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CBS News poll: The next Supreme Court justice, Obama, and the economy

By Anthony Salvanto, Fred Backus, Jennifer De Pinto, Sarah Dutton

The U.S. Supreme Court

With an unexpected vacancy on the Supreme Court as a result of Justice Antonin Scalia's death, it's unclear if he will be replaced before the November election.

Forty-seven percent would like to see the next justice appointed by President Obama before the election in November, while nearly as many, 46 percent, would like to see the new justice appointed by whoever is elected in November.

Views are highly partisan: 82 percent of Republicans would like to see the next president appoint Justice Scalia's replacement, while 77 percent of Democrats want President Obama to make that appointment.

Approval of the Supreme Court has ticked up a few points since last year, and is now at its highest level since the question was first asked in 2012. Forty-nine percent approve, 37 percent disapprove.

Democrats are more apt to approve of the job the Court is doing than Republicans, although not by much.

The President

Americans continue to be split over the job President Obama is doing: 47 percent approve, (including 84 percent of Democrats), while 45 percent disapprove (including 86 percent of Republicans).

Forty-seven percent approve of how he is handling the economy, similar to last month. Forty percent now approve of the job he is doing handling foreign policy, his highest rating in nearly a year, though more Americans still disapprove (49 percent).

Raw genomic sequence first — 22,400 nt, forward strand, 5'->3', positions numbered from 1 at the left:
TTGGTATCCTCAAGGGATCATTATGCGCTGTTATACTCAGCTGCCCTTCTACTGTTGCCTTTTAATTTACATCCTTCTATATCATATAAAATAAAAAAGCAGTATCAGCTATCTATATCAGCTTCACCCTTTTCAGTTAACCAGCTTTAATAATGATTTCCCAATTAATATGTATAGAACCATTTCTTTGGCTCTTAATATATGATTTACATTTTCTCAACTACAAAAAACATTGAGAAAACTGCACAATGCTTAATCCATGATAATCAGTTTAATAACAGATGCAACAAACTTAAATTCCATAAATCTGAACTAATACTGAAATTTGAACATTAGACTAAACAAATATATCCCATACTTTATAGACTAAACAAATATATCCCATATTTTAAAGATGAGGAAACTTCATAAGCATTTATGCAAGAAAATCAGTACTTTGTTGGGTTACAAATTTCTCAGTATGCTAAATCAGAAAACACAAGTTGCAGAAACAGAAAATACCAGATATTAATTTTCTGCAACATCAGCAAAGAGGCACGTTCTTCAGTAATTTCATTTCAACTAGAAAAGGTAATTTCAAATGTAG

The Economy and Direction of the Country

Just under half of Americans think the economy is in good shape; slightly more think it's bad. Twenty-six percent think it's improving, 32 percent think it is getting worse, and 41 percent think it's not changing.

By about two to one, Americans see the country as off on the wrong track (62 percent) rather than headed in the right direction (31 percent).


This poll was conducted by telephone February 12-16, 2016 among a random sample of 2,007 adults nationwide. Data collection was conducted on behalf of CBS by SSRS of Media, PA. Phone numbers were dialed from samples of both standard land-line and cell phones.

The poll employed a random digit dial methodology. For the landline sample, a respondent was randomly selected from all adults in the household. For the cell sample, interviews were conducted with the person who answered the phone.

Interviews were conducted in English and Spanish using live interviewers.

The data have been weighted to reflect U.S. Census figures on demographic variables.

The error due to sampling for results based on the entire sample could be plus or minus two percentage points. The error for subgroups may be higher and is available by request. The margin of error includes the effects of standard weighting procedures which enlarge sampling error slightly. This poll release conforms to the Standards of Disclosure of the National Council on Public Polls.

CBS News poll: The next Supreme Court justice, Obama, and the economy